The next morning I awoke to an empty house and after leaving the key under a rock and writing a thank you note, I bounded into my car and went to my last destination of interest. It was a place called Ft. Pickens right on the Gulf coast, part of the Gulf Islands National Seashore and as cool as the Civil War fortification was, it was nothing compared to what surrounded it.

For days I had been driving through freezing temperatures and basically feeling a true winter but that morning I could not believe the weather. It was as if I had finally reached the promised land. A perfect 65 degrees, hot sun, the turquoise water of the Gulf, and dunes of sand so fine it looked like flour. As I drove across the bay with my windows down and in a t-shirt with pelicans soaring overhead I couldn’t help but be overcome with a tremendous surge of love for my home state. It’s moments like that when you really do appreciate where you come from and boy, I had never been prouder to hail from Florida. Or be in it.

A couple outside the fort with the Gulf just over the walls.

After I ran around Ft. Pickens for a little bit in this paradise-on-earth, I decided that it was time, once and for all, to go back home. I knew I could make it that night, but I also knew that I could make it the next morning so I opted for the latter when my good friend, Lucas, said I could stay the night in Gainesville. So I again found myself at the receiving end of someone’s graciousness and I wasn’t spending the evening alone in a motel room. It was the perfect respite so he and I did what we always do in Gainesville, and that was get pleasantly drunk.

With home being just another two hours from there, I woke up at a reasonable time and pulled into town by noon of that day. I have to confess, however, it was not “home” in St. Cloud, but rather UCF. I had that untimely business to take care of. In fact, I spent a further two days in Orlando before finally get back to the Cloud and unpacking my car!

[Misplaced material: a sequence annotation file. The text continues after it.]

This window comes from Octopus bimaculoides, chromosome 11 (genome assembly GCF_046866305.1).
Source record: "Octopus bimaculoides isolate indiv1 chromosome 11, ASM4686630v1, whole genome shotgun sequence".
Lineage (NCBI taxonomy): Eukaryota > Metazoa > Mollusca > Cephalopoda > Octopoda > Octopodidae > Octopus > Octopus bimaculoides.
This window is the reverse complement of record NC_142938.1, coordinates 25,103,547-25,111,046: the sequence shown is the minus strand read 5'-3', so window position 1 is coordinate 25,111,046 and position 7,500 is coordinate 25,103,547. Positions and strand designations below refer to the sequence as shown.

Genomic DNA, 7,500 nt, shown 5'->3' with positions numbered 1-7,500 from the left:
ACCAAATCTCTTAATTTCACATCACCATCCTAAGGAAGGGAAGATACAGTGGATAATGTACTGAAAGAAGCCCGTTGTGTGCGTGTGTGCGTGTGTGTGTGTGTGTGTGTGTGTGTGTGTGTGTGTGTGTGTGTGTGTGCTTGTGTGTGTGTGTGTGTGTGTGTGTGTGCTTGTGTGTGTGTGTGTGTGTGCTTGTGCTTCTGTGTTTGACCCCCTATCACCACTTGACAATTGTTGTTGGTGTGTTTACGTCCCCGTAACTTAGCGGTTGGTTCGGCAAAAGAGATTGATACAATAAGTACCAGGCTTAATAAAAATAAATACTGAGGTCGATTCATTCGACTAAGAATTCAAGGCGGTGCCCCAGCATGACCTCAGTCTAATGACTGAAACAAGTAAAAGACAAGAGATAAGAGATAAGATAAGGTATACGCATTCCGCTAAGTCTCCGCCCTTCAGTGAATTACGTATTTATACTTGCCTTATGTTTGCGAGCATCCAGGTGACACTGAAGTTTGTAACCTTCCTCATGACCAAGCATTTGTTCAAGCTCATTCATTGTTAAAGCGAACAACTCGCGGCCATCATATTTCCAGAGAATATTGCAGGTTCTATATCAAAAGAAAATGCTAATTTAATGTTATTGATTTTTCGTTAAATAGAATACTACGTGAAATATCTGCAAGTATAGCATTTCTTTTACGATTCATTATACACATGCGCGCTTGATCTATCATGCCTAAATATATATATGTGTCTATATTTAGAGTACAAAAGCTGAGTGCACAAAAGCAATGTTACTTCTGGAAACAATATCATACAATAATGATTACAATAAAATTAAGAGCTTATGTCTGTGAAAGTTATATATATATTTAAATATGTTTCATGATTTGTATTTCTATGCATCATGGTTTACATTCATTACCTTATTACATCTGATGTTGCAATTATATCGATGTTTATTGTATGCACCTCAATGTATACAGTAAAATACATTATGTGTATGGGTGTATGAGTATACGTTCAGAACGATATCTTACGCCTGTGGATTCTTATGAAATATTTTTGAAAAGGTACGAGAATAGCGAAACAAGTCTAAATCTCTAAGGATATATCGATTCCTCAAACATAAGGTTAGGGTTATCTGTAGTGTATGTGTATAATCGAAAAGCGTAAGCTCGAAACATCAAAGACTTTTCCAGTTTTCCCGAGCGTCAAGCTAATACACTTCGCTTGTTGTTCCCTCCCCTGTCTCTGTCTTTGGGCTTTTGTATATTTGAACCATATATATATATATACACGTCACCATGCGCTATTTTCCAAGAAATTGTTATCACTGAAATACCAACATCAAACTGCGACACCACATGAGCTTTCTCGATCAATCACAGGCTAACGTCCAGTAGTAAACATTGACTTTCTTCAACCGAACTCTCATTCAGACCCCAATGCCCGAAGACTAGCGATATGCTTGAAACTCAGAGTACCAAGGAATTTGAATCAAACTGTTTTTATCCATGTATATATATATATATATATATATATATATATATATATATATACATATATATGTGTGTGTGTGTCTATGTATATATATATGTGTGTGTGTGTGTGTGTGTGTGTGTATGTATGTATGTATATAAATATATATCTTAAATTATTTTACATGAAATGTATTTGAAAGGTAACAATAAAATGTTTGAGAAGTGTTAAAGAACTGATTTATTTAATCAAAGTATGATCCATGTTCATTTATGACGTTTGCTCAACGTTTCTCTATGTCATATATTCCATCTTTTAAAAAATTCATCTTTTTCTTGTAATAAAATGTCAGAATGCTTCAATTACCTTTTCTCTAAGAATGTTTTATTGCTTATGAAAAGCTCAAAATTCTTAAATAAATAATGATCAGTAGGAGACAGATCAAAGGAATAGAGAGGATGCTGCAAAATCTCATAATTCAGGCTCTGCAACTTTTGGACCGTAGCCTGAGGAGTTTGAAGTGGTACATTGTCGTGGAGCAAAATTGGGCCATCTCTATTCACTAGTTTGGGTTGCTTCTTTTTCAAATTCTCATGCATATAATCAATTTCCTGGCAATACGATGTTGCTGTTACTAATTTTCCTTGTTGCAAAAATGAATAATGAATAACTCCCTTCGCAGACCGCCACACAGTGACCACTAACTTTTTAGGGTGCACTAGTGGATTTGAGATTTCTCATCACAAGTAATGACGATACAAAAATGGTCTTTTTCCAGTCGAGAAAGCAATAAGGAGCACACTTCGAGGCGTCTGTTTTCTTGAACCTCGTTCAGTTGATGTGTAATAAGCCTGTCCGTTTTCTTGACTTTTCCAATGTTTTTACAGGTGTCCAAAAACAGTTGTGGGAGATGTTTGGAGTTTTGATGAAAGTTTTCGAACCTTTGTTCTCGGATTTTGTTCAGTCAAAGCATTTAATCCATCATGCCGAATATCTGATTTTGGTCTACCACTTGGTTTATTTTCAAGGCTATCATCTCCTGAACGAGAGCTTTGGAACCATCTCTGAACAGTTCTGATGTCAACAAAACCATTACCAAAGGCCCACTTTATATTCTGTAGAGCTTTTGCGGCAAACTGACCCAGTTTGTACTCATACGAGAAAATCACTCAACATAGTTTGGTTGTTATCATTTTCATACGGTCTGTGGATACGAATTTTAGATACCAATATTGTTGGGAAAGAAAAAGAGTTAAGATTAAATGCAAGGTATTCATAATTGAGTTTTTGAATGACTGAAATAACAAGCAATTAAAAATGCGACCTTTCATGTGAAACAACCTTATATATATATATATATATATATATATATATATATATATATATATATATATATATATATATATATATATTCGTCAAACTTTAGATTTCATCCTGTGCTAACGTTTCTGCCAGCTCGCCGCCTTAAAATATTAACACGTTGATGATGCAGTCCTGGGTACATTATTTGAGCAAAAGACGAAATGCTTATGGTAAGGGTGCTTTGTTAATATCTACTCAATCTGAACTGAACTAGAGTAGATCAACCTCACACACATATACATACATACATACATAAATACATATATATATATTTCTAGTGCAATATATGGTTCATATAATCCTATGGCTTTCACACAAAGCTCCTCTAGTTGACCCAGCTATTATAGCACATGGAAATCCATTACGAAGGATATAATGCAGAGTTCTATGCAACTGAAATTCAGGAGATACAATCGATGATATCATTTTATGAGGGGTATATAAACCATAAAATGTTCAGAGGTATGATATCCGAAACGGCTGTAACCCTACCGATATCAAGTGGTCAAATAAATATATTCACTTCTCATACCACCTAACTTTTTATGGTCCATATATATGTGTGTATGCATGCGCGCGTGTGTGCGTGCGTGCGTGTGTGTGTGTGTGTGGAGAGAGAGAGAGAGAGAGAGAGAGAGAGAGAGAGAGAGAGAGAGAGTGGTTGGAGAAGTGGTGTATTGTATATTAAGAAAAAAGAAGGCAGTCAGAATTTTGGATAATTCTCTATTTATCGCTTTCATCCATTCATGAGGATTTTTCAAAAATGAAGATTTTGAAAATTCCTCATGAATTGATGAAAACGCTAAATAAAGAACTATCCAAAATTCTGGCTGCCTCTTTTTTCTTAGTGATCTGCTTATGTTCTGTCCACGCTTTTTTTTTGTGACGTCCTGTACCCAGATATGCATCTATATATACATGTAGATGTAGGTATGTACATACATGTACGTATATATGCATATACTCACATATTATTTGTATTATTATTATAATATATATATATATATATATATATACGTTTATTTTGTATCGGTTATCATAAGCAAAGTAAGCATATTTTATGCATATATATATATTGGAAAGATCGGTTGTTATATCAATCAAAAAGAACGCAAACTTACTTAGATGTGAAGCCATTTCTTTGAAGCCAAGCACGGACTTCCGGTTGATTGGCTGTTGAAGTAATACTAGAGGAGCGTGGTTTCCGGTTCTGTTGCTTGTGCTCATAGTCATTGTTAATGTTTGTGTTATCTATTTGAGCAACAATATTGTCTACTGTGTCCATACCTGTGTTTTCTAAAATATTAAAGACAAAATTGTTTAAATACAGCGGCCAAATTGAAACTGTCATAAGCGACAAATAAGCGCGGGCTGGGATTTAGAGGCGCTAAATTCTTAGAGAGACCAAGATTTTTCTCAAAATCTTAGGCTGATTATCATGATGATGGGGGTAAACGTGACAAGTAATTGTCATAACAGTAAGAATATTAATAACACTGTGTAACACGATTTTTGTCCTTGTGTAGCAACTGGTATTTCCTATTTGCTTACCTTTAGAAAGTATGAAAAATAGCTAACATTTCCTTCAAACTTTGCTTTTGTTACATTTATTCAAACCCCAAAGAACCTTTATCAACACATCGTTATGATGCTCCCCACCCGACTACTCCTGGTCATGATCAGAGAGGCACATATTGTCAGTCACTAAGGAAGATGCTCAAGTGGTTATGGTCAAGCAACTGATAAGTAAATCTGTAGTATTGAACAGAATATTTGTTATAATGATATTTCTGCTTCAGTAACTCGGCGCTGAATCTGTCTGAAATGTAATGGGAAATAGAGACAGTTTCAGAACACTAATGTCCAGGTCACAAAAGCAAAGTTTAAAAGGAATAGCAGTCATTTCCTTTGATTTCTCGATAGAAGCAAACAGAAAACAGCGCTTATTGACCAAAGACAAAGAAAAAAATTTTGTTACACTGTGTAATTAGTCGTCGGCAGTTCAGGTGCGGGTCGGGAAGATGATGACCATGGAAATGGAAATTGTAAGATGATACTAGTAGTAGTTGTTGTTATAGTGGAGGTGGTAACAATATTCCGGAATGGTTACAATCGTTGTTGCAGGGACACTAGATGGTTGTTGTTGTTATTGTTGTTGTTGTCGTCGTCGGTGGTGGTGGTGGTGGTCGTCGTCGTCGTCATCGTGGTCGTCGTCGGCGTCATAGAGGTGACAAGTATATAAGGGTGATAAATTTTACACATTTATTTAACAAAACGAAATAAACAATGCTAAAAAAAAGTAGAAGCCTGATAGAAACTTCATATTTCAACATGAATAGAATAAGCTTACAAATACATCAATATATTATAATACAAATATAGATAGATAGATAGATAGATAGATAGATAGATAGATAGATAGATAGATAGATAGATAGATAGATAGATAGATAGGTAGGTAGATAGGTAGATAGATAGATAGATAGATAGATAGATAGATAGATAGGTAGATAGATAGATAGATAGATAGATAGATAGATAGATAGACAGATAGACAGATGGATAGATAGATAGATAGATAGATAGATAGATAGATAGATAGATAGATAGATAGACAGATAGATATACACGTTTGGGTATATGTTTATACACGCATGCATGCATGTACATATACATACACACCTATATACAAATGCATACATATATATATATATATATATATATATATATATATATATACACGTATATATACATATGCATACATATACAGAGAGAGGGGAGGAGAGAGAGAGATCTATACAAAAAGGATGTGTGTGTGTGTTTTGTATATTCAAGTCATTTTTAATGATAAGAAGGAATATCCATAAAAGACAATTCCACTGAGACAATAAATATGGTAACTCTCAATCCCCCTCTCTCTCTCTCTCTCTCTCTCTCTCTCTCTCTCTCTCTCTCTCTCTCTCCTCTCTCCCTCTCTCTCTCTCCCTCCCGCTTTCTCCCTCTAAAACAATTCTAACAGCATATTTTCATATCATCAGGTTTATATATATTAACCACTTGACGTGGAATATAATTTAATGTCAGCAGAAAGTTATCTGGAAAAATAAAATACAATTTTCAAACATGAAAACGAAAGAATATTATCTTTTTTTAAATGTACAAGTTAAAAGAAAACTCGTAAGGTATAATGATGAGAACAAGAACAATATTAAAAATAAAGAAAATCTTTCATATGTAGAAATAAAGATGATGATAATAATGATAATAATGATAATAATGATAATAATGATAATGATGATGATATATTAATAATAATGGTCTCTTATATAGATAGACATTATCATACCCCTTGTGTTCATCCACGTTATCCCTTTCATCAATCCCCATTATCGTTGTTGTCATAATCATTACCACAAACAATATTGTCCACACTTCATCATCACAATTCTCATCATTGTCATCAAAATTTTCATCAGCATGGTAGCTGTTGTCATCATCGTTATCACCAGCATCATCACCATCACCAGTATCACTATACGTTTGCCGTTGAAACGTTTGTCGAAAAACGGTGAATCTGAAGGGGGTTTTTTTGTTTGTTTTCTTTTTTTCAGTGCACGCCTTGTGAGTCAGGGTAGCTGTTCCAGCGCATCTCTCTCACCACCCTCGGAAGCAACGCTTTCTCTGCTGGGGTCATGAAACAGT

Whatever the timeline and however it ended, I still had an incredible time. I met so many wonderful and talented people in Memphis, including reuniting with old dear friends such as Terrance and Kevia. I got to once again see parts of the country that were completely new to me, and I’m constantly amazed at how truly ginormous, diverse, and beautiful this country is. Nassau grits in Pensacola, blues in Memphis, even snow in Alabama. As I often attest, the South can be a dirty place, but as a whole I believe it is imbued with a rare magnanimity that is nothing but infectious. In then end, it’s my home and I’m glad I got to see it.


One of my favorite memories now of the trip was driving through rural Tennessee and seeing dogs just chilling by the road outside their homes. Like you see in the movies, like you see in pictures from the Depression. It really seemed like a place time forgot, but these dogs didn’t know anything about that; they’re just living their lives happy and free.

“…Tell that engineer I said thanks a lot,
and I didn’t mind the fare.
I’m gonna set my feet on Southern soil
and breathe that Southern air.”